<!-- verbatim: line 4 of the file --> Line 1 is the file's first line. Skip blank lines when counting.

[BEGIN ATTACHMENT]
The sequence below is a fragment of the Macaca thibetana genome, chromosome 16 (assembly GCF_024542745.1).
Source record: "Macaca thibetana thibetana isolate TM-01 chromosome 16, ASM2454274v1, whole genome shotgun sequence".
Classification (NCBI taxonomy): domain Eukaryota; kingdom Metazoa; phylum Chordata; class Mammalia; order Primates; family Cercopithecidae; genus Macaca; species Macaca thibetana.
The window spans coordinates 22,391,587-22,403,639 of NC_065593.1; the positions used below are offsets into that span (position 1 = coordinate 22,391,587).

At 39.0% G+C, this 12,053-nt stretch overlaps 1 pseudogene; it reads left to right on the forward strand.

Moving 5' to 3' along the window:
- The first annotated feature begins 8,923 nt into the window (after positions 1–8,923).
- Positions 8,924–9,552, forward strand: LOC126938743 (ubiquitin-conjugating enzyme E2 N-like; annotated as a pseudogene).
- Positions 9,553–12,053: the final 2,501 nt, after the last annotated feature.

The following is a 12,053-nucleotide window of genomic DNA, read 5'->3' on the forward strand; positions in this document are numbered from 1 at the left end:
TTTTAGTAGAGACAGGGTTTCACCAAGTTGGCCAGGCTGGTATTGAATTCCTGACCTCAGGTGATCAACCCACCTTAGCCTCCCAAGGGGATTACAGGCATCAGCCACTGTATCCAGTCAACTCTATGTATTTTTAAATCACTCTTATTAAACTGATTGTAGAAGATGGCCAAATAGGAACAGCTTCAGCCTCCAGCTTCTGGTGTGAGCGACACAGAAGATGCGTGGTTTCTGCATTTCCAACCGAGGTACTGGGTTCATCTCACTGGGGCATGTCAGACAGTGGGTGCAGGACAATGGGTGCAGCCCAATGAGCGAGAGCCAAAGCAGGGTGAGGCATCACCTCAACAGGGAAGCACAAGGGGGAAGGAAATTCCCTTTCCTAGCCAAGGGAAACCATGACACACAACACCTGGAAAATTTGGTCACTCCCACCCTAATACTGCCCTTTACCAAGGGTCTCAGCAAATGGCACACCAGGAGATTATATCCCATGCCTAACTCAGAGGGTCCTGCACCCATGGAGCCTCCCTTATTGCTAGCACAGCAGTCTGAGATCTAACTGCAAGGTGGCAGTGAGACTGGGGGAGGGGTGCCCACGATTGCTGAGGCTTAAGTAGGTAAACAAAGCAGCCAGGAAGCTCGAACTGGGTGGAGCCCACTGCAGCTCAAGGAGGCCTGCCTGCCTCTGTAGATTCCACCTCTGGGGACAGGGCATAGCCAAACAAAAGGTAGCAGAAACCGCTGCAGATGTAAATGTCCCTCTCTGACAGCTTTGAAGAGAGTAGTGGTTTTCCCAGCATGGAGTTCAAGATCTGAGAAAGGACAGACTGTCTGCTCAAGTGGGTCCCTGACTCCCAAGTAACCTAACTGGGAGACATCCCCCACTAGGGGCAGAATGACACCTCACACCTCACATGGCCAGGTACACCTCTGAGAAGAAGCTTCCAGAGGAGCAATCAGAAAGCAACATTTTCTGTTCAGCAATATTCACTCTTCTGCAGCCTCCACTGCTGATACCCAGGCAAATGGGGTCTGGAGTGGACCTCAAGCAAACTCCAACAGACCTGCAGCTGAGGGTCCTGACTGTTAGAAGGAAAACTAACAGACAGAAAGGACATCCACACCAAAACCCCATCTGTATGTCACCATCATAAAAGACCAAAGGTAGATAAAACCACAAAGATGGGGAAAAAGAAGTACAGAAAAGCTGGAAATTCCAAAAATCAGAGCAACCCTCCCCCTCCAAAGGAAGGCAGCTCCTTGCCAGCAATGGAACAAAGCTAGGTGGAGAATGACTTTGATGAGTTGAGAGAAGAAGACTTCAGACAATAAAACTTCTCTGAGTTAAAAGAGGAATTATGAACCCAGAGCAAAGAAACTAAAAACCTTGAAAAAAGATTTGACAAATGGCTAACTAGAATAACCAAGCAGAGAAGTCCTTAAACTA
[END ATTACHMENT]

The window spans coordinates 22,391,587-22,403,639 of NC_065593.1; the positions used below are offsets into that span (position 1 = coordinate 22,391,587).